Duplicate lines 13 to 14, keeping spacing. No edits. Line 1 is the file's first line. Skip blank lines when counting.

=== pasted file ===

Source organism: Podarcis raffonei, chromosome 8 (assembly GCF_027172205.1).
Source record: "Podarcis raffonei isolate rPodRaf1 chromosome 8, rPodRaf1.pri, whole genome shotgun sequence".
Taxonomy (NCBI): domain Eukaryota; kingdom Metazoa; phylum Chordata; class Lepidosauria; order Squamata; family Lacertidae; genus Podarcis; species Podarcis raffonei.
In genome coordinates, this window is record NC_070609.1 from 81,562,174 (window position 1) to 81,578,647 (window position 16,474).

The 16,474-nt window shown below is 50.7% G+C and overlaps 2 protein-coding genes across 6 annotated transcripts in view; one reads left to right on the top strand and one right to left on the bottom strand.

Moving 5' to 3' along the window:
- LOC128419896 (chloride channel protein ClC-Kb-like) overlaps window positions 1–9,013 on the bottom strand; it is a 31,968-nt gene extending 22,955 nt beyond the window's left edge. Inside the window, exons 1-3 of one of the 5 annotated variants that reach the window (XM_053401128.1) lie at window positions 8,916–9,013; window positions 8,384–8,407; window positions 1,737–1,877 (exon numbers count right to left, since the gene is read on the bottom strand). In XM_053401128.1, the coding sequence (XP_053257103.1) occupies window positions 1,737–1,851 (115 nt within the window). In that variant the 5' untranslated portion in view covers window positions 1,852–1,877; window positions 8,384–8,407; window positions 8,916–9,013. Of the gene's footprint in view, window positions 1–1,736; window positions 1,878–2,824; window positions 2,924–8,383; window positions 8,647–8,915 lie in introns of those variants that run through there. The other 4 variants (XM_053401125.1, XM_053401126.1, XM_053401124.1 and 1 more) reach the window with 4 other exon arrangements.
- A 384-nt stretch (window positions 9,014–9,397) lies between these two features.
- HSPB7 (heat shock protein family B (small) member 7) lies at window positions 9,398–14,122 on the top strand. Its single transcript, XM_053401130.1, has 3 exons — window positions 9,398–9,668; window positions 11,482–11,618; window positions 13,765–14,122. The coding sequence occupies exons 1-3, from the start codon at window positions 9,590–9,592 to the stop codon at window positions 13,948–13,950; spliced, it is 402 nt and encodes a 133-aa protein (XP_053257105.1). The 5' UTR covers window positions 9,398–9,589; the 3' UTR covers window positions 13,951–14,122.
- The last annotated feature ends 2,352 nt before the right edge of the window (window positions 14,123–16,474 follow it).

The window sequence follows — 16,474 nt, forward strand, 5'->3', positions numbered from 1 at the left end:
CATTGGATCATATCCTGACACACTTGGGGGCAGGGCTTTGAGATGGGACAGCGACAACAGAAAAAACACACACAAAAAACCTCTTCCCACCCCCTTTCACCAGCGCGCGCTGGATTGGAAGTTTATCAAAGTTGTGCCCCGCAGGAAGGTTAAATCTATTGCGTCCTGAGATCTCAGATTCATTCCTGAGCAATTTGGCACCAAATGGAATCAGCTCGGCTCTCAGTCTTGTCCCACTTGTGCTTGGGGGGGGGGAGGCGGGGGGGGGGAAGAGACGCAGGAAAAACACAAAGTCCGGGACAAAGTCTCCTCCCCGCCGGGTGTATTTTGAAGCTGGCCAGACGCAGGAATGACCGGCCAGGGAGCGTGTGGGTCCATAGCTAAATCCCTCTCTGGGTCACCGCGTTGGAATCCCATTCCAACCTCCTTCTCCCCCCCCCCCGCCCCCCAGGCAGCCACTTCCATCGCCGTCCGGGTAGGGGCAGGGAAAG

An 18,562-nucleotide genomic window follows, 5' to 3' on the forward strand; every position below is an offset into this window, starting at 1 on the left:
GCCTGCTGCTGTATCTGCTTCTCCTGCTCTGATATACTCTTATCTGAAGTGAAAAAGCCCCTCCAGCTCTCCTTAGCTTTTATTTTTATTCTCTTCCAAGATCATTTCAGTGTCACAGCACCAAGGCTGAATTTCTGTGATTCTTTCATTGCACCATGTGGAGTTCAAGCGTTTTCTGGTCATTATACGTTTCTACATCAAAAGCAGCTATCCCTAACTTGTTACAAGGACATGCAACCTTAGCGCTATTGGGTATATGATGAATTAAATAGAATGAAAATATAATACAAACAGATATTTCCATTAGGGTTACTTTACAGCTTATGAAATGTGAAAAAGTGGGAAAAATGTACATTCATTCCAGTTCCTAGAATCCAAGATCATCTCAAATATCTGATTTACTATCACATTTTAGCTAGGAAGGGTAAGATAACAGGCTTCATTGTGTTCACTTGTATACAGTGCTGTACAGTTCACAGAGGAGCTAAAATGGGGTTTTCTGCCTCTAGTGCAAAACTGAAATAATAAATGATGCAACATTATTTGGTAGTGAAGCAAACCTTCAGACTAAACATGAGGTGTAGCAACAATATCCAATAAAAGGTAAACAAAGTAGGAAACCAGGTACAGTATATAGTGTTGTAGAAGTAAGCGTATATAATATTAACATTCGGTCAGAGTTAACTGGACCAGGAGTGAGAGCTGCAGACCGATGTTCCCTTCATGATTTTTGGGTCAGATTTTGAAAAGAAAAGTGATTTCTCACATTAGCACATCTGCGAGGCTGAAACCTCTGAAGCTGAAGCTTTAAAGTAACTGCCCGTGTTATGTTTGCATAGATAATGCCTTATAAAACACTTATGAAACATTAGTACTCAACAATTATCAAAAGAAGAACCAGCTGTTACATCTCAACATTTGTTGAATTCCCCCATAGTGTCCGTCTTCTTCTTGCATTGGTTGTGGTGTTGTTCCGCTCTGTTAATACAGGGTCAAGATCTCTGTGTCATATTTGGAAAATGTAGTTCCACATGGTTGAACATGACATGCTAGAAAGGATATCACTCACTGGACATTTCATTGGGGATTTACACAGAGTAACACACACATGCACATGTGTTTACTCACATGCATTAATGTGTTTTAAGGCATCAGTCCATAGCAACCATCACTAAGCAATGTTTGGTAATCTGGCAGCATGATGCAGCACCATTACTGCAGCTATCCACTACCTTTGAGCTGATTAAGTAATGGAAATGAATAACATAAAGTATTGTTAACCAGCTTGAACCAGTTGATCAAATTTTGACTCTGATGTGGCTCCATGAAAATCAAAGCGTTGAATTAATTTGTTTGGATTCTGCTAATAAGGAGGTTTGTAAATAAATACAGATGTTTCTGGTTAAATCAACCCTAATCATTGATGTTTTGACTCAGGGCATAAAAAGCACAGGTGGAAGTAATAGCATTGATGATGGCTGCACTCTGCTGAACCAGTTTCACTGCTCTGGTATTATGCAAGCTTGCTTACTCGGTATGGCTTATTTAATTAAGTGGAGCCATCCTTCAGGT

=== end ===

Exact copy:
An 18,562-nucleotide genomic window follows, 5' to 3' on the forward strand; every position below is an offset into this window, starting at 1 on the left:
GCCTGCTGCTGTATCTGCTTCTCCTGCTCTGATATACTCTTATCTGAAGTGAAAAAGCCCCTCCAGCTCTCCTTAGCTTTTATTTTTATTCTCTTCCAAGATCATTTCAGTGTCACAGCACCAAGGCTGAATTTCTGTGATTCTTTCATTGCACCATGTGGAGTTCAAGCGTTTTCTGGTCATTATACGTTTCTACATCAAAAGCAGCTATCCCTAACTTGTTACAAGGACATGCAACCTTAGCGCTATTGGGTATATGATGAATTAAATAGAATGAAAATATAATACAAACAGATATTTCCATTAGGGTTACTTTACAGCTTATGAAATGTGAAAAAGTGGGAAAAATGTACATTCATTCCAGTTCCTAGAATCCAAGATCATCTCAAATATCTGATTTACTATCACATTTTAGCTAGGAAGGGTAAGATAACAGGCTTCATTGTGTTCACTTGTATACAGTGCTGTACAGTTCACAGAGGAGCTAAAATGGGGTTTTCTGCCTCTAGTGCAAAACTGAAATAATAAATGATGCAACATTATTTGGTAGTGAAGCAAACCTTCAGACTAAACATGAGGTGTAGCAACAATATCCAATAAAAGGTAAACAAAGTAGGAAACCAGGTACAGTATATAGTGTTGTAGAAGTAAGCGTATATAATATTAACATTCGGTCAGAGTTAACTGGACCAGGAGTGAGAGCTGCAGACCGATGTTCCCTTCATGATTTTTGGGTCAGATTTTGAAAAGAAAAGTGATTTCTCACATTAGCACATCTGCGAGGCTGAAACCTCTGAAGCTGAAGCTTTAAAGTAACTGCCCGTGTTATGTTTGCATAGATAATGCCTTATAAAACACTTATGAAACATTAGTACTCAACAATTATCAAAAGAAGAACCAGCTGTTACATCTCAACATTTGTTGAATTCCCCCATAGTGTCCGTCTTCTTCTTGCATTGGTTGTGGTGTTGTTCCGCTCTGTTAATACAGGGTCAAGATCTCTGTGTCATATTTGGAAAATGTAGTTCCACATGGTTGAACATGACATGCTAGAAAGGATATCACTCACTGGACATTTCATTGGGGATTTACACAGAGTAACACACACATGCACATGTGTTTACTCACATGCATTAATGTGTTTTAAGGCATCAGTCCATAGCAACCATCACTAAGCAATGTTTGGTAATCTGGCAGCATGATGCAGCACCATTACTGCAGCTATCCACTACCTTTGAGCTGATTAAGTAATGGAAATGAATAACATAAAGTATTGTTAACCAGCTTGAACCAGTTGATCAAATTTTGACTCTGATGTGGCTCCATGAAAATCAAAGCGTTGAATTAATTTGTTTGGATTCTGCTAATAAGGAGGTTTGTAAATAAATACAGATGTTTCTGGTTAAATCAACCCTAATCATTGATGTTTTGACTCAGGGCATAAAAAGCACAGGTGGAAGTAATAGCATTGATGATGGCTGCACTCTGCTGAACCAGTTTCACTGCTCTGGTATTATGCAAGCTTGCTTACTCGGTATGGCTTATTTAATTAAGTGGAGCCATCCTTCAGGT